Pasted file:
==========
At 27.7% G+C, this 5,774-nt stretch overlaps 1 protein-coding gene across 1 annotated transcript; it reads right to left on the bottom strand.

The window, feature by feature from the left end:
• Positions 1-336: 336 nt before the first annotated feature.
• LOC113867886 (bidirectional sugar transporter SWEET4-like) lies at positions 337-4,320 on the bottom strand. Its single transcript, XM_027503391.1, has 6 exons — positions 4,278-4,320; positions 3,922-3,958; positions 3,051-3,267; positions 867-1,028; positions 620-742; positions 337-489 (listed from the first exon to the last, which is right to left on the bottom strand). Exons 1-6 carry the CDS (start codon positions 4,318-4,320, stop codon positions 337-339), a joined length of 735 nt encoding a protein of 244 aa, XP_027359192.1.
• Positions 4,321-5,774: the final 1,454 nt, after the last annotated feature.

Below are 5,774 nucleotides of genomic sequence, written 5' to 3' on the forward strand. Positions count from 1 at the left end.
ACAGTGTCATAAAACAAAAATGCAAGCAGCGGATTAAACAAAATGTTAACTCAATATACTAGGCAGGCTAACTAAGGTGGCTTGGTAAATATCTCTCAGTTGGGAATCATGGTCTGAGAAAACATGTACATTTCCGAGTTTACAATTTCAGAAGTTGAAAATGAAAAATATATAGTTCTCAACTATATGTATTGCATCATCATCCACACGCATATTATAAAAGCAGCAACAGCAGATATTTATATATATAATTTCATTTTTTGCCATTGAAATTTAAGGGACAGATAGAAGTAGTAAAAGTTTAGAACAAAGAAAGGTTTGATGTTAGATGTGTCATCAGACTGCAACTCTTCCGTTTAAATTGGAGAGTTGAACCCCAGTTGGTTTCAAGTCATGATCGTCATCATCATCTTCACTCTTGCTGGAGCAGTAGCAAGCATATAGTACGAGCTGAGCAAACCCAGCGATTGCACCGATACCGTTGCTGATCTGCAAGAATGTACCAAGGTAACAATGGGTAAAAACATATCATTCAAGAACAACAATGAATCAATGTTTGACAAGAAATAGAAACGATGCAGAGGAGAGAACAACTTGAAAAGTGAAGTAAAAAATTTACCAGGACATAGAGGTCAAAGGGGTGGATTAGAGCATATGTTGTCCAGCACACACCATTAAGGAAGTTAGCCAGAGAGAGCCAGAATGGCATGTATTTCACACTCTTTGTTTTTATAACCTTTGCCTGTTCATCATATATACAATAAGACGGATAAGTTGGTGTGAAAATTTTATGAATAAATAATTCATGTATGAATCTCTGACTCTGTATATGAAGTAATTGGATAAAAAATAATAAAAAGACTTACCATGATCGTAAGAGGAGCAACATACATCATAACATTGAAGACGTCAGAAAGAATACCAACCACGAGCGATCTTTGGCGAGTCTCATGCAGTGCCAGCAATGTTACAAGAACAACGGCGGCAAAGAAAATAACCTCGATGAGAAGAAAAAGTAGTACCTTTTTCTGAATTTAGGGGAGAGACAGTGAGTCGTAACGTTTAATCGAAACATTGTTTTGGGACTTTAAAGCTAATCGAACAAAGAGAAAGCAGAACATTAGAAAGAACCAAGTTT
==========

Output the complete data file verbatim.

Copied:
At 27.7% G+C, this 5,774-nt stretch overlaps 1 protein-coding gene across 1 annotated transcript; it reads right to left on the bottom strand.

The window, feature by feature from the left end:
• Positions 1-336: 336 nt before the first annotated feature.
• LOC113867886 (bidirectional sugar transporter SWEET4-like) lies at positions 337-4,320 on the bottom strand. Its single transcript, XM_027503391.1, has 6 exons — positions 4,278-4,320; positions 3,922-3,958; positions 3,051-3,267; positions 867-1,028; positions 620-742; positions 337-489 (listed from the first exon to the last, which is right to left on the bottom strand). Exons 1-6 carry the CDS (start codon positions 4,318-4,320, stop codon positions 337-339), a joined length of 735 nt encoding a protein of 244 aa, XP_027359192.1.
• Positions 4,321-5,774: the final 1,454 nt, after the last annotated feature.

Below are 5,774 nucleotides of genomic sequence, written 5' to 3' on the forward strand. Positions count from 1 at the left end.
ACAGTGTCATAAAACAAAAATGCAAGCAGCGGATTAAACAAAATGTTAACTCAATATACTAGGCAGGCTAACTAAGGTGGCTTGGTAAATATCTCTCAGTTGGGAATCATGGTCTGAGAAAACATGTACATTTCCGAGTTTACAATTTCAGAAGTTGAAAATGAAAAATATATAGTTCTCAACTATATGTATTGCATCATCATCCACACGCATATTATAAAAGCAGCAACAGCAGATATTTATATATATAATTTCATTTTTTGCCATTGAAATTTAAGGGACAGATAGAAGTAGTAAAAGTTTAGAACAAAGAAAGGTTTGATGTTAGATGTGTCATCAGACTGCAACTCTTCCGTTTAAATTGGAGAGTTGAACCCCAGTTGGTTTCAAGTCATGATCGTCATCATCATCTTCACTCTTGCTGGAGCAGTAGCAAGCATATAGTACGAGCTGAGCAAACCCAGCGATTGCACCGATACCGTTGCTGATCTGCAAGAATGTACCAAGGTAACAATGGGTAAAAACATATCATTCAAGAACAACAATGAATCAATGTTTGACAAGAAATAGAAACGATGCAGAGGAGAGAACAACTTGAAAAGTGAAGTAAAAAATTTACCAGGACATAGAGGTCAAAGGGGTGGATTAGAGCATATGTTGTCCAGCACACACCATTAAGGAAGTTAGCCAGAGAGAGCCAGAATGGCATGTATTTCACACTCTTTGTTTTTATAACCTTTGCCTGTTCATCATATATACAATAAGACGGATAAGTTGGTGTGAAAATTTTATGAATAAATAATTCATGTATGAATCTCTGACTCTGTATATGAAGTAATTGGATAAAAAATAATAAAAAGACTTACCATGATCGTAAGAGGAGCAACATACATCATAACATTGAAGACGTCAGAAAGAATACCAACCACGAGCGATCTTTGGCGAGTCTCATGCAGTGCCAGCAATGTTACAAGAACAACGGCGGCAAAGAAAATAACCTCGATGAGAAGAAAAAGTAGTACCTTTTTCTGAATTTAGGGGAGAGACAGTGAGTCGTAACGTTTAATCGAAACATTGTTTTGGGACTTTAAAGCTAATCGAACAAAGAGAAAGCAGAACATTAGAAAGAACCAAGTTT